Blood-cleansing “Artificial Spleen” Technology Could Increase Survival Odds for the Future

via DARPA
via DARPA
Prototype’s novel approach uses magnetic nano-sized beads to filter deadly microbes and toxins from the bloodstream

Sepsis—a life-threatening over-reaction by the immune system to infection—afflicts 18 million people a year worldwide and kills between 30 and 50 percent of them. Sepsis poses a significant threat to warfighters who suffer combat injuries that predispose them to infection. Antibiotics can kill sepsis-inducing microbes but their overuse is contributing to the threat of drug-resistant microbes and they don’t neutralize the toxins that some pathogens leave behind. Commercial dialysis equipment can remove toxins from the blood but is not built for routine use in theater.

DARPA’s Dialysis-Like Therapeutics (DLT) program seeks to develop integrated, portable and ruggedized technology that would enable widespread deployment of dialysis treatment to fight sepsis. The program recently tested a novel prototype that could greatly advance sepsis treatment and lead to increased survival of future sepsis patients. As reported in Nature Medicine (http://ow.ly/BvJOm), the DLT program successfully demonstrated one of the first technologies for pathogen removal via blood filtration. With a design inspired by the human spleen, the shoebox-sized prototype removes many of the microbes and toxins that can trigger sepsis.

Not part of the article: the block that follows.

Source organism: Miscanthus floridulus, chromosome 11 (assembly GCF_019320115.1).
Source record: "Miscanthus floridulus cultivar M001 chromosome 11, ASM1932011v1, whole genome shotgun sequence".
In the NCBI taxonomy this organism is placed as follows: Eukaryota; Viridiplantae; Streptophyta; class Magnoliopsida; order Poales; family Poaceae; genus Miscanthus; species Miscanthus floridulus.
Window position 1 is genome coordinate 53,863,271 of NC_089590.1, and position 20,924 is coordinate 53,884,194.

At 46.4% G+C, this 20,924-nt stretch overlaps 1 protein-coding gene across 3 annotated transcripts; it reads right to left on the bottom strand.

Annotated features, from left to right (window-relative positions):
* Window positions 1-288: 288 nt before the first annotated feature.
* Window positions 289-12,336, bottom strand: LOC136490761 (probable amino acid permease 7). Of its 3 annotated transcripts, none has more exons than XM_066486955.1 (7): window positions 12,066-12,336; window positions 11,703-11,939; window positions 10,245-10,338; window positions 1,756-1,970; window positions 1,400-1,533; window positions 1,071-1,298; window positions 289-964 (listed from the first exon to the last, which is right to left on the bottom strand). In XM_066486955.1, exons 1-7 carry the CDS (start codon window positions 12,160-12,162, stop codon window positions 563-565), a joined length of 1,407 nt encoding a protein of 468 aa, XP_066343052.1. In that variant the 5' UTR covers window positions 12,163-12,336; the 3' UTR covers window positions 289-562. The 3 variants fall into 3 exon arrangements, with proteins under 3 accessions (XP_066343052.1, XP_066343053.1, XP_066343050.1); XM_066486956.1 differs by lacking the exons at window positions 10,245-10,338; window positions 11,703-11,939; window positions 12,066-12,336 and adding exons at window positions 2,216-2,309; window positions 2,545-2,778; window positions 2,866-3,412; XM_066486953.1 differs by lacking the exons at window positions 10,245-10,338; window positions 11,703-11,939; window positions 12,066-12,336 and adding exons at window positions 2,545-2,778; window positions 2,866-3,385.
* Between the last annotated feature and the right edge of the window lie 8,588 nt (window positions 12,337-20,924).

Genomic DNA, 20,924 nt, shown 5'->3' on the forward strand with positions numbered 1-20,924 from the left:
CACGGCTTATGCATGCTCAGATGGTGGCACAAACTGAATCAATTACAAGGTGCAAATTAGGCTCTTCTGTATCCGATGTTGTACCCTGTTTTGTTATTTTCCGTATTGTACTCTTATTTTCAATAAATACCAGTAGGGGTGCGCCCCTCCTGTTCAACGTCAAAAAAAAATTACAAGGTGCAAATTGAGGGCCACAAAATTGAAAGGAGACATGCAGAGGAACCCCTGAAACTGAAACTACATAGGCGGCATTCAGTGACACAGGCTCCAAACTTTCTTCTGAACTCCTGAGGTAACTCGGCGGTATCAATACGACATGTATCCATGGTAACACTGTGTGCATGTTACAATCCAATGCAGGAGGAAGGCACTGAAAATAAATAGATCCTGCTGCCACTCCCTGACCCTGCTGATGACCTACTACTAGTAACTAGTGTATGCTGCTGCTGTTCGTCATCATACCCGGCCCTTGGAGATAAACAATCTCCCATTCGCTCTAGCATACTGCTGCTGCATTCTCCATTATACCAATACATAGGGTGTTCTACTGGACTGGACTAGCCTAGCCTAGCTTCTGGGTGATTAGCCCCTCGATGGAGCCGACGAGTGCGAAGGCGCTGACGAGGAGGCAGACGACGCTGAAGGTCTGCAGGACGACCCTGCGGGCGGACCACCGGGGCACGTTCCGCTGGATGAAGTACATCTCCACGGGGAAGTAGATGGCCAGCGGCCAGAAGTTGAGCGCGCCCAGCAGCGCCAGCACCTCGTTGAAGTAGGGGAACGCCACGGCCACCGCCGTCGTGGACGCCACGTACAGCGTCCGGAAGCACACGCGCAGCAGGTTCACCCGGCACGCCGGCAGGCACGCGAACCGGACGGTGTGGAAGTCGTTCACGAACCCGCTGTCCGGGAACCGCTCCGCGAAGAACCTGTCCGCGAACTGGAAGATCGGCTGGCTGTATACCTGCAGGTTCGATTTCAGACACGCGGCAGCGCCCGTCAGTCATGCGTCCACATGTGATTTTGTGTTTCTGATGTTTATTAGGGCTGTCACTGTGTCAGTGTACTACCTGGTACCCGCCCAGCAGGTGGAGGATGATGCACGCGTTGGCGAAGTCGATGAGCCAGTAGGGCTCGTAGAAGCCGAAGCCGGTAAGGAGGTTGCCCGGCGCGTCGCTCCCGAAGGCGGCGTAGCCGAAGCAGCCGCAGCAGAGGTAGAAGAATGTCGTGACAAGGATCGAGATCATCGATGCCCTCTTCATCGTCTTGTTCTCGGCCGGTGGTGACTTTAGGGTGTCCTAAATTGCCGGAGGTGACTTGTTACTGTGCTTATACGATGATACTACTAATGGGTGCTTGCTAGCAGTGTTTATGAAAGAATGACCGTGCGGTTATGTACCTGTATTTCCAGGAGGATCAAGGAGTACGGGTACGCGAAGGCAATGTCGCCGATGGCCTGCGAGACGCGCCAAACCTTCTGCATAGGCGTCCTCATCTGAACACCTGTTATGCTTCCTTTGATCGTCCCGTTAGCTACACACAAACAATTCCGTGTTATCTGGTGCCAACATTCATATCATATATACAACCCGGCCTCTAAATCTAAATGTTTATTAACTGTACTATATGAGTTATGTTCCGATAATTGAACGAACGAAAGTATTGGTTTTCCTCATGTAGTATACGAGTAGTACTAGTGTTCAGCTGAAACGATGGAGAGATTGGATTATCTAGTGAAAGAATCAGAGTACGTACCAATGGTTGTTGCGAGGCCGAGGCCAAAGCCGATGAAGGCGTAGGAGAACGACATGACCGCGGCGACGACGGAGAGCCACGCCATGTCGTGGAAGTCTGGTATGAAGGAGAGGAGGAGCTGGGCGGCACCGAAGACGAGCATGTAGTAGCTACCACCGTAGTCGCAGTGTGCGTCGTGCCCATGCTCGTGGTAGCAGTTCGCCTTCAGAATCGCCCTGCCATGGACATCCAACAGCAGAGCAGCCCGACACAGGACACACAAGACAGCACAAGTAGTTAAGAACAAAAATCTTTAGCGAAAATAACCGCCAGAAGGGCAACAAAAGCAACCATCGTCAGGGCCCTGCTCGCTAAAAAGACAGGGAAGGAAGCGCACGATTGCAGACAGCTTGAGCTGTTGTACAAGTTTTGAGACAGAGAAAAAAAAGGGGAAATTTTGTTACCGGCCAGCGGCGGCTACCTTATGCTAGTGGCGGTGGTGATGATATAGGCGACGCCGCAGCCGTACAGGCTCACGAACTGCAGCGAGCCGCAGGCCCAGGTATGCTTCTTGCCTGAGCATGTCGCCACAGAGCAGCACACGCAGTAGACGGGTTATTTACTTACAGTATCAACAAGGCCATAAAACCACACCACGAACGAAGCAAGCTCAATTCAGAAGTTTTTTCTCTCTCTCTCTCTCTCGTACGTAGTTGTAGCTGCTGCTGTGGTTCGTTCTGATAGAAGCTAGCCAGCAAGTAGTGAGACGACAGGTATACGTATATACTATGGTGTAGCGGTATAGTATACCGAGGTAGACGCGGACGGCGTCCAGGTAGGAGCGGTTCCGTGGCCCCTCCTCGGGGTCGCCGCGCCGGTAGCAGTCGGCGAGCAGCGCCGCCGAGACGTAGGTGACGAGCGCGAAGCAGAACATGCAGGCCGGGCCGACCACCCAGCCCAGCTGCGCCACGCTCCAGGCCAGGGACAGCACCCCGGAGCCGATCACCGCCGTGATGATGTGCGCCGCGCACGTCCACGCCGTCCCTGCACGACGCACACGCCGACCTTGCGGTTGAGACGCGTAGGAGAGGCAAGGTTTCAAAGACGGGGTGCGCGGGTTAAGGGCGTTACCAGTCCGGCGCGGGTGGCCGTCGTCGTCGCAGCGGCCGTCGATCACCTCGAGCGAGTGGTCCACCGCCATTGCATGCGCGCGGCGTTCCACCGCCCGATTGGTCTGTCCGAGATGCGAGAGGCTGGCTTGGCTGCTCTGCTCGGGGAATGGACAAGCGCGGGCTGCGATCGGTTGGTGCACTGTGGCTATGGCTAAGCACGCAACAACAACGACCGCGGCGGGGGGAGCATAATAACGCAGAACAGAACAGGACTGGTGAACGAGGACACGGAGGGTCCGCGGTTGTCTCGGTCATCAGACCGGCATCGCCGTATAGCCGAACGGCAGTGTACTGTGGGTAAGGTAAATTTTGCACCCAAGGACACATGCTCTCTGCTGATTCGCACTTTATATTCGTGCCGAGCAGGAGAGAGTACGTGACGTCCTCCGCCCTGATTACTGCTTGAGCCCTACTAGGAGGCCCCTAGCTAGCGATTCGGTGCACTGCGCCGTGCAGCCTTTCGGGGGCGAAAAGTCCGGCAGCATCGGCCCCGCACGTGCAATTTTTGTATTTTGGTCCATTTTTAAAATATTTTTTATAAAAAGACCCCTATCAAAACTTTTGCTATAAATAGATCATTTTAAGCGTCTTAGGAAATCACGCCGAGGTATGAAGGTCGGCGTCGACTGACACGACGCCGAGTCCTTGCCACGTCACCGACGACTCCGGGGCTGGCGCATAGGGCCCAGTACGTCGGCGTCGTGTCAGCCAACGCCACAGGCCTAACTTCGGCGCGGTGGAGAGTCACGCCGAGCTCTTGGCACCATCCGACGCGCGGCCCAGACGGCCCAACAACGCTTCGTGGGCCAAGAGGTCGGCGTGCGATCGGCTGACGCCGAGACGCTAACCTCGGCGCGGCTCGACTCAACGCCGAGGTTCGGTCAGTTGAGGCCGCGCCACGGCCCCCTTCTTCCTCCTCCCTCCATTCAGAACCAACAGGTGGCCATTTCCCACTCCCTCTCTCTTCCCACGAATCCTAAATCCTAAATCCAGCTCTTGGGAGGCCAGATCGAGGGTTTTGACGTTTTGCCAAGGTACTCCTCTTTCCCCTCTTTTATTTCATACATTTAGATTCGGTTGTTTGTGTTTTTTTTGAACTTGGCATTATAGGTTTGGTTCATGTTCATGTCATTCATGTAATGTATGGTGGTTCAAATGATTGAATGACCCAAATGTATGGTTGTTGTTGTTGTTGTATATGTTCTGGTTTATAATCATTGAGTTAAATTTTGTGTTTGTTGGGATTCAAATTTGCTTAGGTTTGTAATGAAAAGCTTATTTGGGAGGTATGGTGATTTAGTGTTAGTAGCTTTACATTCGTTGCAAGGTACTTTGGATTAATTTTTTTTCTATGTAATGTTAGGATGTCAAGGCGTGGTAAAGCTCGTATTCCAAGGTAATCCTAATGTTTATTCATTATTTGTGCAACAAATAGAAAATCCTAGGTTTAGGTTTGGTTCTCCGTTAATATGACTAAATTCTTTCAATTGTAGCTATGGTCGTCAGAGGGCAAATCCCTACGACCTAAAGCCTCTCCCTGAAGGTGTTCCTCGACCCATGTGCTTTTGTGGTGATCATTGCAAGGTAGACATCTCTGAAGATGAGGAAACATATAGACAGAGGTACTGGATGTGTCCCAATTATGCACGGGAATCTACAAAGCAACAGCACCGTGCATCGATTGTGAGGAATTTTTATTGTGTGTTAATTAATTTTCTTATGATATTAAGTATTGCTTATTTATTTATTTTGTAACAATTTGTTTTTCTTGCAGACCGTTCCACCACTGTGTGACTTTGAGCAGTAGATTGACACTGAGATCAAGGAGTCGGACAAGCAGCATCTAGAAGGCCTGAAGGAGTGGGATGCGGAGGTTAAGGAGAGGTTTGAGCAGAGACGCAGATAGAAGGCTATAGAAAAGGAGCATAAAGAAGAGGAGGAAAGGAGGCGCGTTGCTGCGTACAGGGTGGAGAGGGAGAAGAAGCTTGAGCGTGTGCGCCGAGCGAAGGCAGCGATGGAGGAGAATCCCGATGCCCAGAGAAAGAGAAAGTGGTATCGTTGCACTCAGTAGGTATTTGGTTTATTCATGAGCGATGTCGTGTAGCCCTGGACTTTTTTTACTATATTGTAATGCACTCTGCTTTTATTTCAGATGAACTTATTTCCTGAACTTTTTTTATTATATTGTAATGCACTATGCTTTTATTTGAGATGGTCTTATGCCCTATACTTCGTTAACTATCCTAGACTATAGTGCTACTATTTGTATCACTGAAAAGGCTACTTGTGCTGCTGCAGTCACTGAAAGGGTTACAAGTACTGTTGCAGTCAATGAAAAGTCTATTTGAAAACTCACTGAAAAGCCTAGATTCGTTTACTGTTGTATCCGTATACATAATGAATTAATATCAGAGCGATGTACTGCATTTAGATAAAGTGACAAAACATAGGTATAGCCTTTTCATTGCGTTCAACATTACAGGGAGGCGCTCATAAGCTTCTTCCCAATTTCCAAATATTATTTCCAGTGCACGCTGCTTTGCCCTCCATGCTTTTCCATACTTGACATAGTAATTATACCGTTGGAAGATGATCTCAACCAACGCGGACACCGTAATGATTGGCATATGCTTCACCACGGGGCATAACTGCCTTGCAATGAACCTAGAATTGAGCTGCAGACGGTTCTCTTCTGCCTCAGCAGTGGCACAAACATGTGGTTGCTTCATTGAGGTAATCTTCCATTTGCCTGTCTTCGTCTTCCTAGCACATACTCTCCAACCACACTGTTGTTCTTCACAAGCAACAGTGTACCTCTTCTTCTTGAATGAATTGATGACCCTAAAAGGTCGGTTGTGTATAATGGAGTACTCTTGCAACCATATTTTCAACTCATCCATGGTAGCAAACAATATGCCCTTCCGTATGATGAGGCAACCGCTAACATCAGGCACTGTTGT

“Sepsis is a massive problem for both civilian and military healthcare, which is why DARPA set out to develop more effective and portable technologies for sepsis treatment,” said U.S.Army Col. Matt Hepburn, DARPA program manager. “Our ‘artificial spleen’ prototype shows a promising new way to fight sepsis more quickly and thoroughly. The technology is also small and light, and usable either on its own or with commercial dialysis equipment.”

Eventually, Hepburn added, DLT could preclude the need to fully identify a bacterium or test whether it is antibiotic resistant—which can take hours or days—before beginning treatment. “We’re hopeful that this new technology could give doctors new tools to save lives in the future,” he said.

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